What’s the State of Florida Investing in These Days?
Florida investment managers were urged Tuesday to look at Florida real estate opportunities as the state tries to rebuild its retirement investment fund.
Meeting for a periodic update on the state’s investment finances, Gov. Charlie Crist, as head of the State Board of Administration, told fund managers that Florida’s recent real estate bust could be a boom for the state’s pension fund. With residential and commercial markets in the doldrums, Crist said there was never time a better time to invest locally.
"What's the saying, 'Buy low and sell high?' " Crist told SBA executive director Ash Williams at a quarterly meeting set up to review state investments.
Williams responded that the history of targeting state assets has been a mixed bag but promised to return with more information when the group meets again, likely in December.
Crist comments came as state investment managers briefed the panel –which also included Chief Financial Officer Alex Sink and Attorney General Bill McCollum -- on the state’s investment portfolio and hurricane fund.
On the retirement front, Florida’s portfolio fell 19 percent to $99.6 billion for the fiscal year ending June 30. It has since climbed to $106 billion, nearly $16 billion more than the balance on March 31. The fund is now at 93 percent of full funding, a level of coverage that greatly surpasses most other big states. California’s pension fund, is about 60 percent funded.
“The fact that we’re over 90 percent is outright extraordinary,” said Robert Gidel, a member of the state investment advisory panel.
Over the past 15 years, the pension fund has returned about 7.4 percent annually. Losses experienced in the past year, however, have wiped out much of that gain with the most recent 10-year return now about 2.3 percent. During the calendar year ending June 30, the fund fell 19 percent.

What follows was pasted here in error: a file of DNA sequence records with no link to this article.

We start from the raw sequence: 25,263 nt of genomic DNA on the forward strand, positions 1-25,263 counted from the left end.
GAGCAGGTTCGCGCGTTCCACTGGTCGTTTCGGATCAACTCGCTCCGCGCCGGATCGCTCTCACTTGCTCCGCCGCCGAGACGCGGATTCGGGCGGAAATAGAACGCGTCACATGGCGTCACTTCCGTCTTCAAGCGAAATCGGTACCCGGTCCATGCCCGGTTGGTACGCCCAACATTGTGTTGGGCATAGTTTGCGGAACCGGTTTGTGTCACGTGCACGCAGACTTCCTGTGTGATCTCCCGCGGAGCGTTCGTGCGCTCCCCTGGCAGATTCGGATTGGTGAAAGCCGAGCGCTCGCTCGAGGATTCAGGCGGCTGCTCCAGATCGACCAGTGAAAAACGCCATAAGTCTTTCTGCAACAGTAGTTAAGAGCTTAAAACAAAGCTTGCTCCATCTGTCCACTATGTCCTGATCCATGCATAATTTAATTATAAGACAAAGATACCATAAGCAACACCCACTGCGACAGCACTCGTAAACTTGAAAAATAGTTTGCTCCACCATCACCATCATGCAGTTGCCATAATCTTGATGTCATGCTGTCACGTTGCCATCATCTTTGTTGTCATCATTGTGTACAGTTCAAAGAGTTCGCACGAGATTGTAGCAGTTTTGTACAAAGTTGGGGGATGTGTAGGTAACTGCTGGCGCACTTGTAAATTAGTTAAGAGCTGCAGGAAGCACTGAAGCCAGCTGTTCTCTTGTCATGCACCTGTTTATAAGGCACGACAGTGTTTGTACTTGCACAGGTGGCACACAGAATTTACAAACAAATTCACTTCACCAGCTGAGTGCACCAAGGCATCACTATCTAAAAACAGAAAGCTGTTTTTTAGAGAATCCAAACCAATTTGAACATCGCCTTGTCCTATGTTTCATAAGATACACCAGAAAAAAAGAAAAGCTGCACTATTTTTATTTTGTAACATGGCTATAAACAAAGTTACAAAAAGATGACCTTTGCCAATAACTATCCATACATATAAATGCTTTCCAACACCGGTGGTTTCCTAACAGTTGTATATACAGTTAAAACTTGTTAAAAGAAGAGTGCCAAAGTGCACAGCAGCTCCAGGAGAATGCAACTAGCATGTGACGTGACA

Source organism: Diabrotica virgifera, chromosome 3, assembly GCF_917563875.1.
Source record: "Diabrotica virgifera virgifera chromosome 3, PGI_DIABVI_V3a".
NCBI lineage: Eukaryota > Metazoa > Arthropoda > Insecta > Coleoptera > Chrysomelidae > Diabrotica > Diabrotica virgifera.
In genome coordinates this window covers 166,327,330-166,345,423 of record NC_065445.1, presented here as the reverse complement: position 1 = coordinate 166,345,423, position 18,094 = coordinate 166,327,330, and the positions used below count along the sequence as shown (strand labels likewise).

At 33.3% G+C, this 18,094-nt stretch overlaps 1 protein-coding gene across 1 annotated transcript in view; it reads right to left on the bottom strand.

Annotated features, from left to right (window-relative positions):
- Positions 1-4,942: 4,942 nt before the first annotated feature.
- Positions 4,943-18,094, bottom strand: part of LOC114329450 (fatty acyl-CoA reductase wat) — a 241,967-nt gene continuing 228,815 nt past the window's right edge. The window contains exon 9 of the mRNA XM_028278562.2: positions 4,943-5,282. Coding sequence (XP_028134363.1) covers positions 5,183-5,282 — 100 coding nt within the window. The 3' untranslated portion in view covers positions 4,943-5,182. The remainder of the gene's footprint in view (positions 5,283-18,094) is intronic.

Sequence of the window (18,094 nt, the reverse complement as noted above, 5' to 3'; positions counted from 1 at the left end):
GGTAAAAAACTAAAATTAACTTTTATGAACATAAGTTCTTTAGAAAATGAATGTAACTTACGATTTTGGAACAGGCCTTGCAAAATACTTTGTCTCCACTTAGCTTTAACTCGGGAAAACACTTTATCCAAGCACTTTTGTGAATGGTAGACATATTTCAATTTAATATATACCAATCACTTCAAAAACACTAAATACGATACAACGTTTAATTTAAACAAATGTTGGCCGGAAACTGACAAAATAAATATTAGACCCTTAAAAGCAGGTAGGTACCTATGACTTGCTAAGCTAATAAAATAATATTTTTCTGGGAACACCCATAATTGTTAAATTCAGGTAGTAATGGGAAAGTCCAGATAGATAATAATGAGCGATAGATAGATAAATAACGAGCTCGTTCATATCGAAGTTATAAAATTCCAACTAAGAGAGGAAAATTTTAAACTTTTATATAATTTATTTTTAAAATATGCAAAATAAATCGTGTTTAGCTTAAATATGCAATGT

Sink, a former bank executive, said the poor performance over the past 10 years should prompt SBA officials to take a closer look at its outside fund managers. But Williams urged panelists to take a longer view, saying the unprecedented downturn of the past 12 months should not be used as a barometer of outside managers’ effectiveness, reminding them that Florida’s retirement portfolio is highly rated.
“The investment discipline works and we think it’s the right place for us to be,” Williams said.
Florida’s hurricane fund remains about $7 billion short of its $23 billion statutory obligation to cover the state in the event of a disastrous storm. The fund has seen the gap between capacity and risk close by $11 billion since the first of the year.
The gap has been reduced primarily through the decision of insurers to seek private re-insurance and the Legislature’s decision to cut the state’s liability by $2 billion.
“We’re in a lot better position marketwise than what we had anticipated earlier,” said Jack Nicholson, COO of the Florida Hurricane Catastrophe Fund.
Among the state’s seemingly poor investment decisions is a paper $250 million loss in connection with a 2007 decision to buy a stake in the Peter Cooper Village and Stuyvesant Town, luxury residential property in New York City. The state still owns its interest in the 80-acre development, which it bought at the peak of the most recent real estate boom. Sink said the state may be holding on to the investment for quite some time.
Williams, who was not in charge when the investment was made, said proper procedures were followed when the decision was made. “With any investment you’re going to have a buyer and seller,” Williams said. “Each thinks they’re right.”
Given the benefit of hindsight, Williams acknowledged that red flags were apparent including the sale price and amount of borrowed money used to secure the purchase.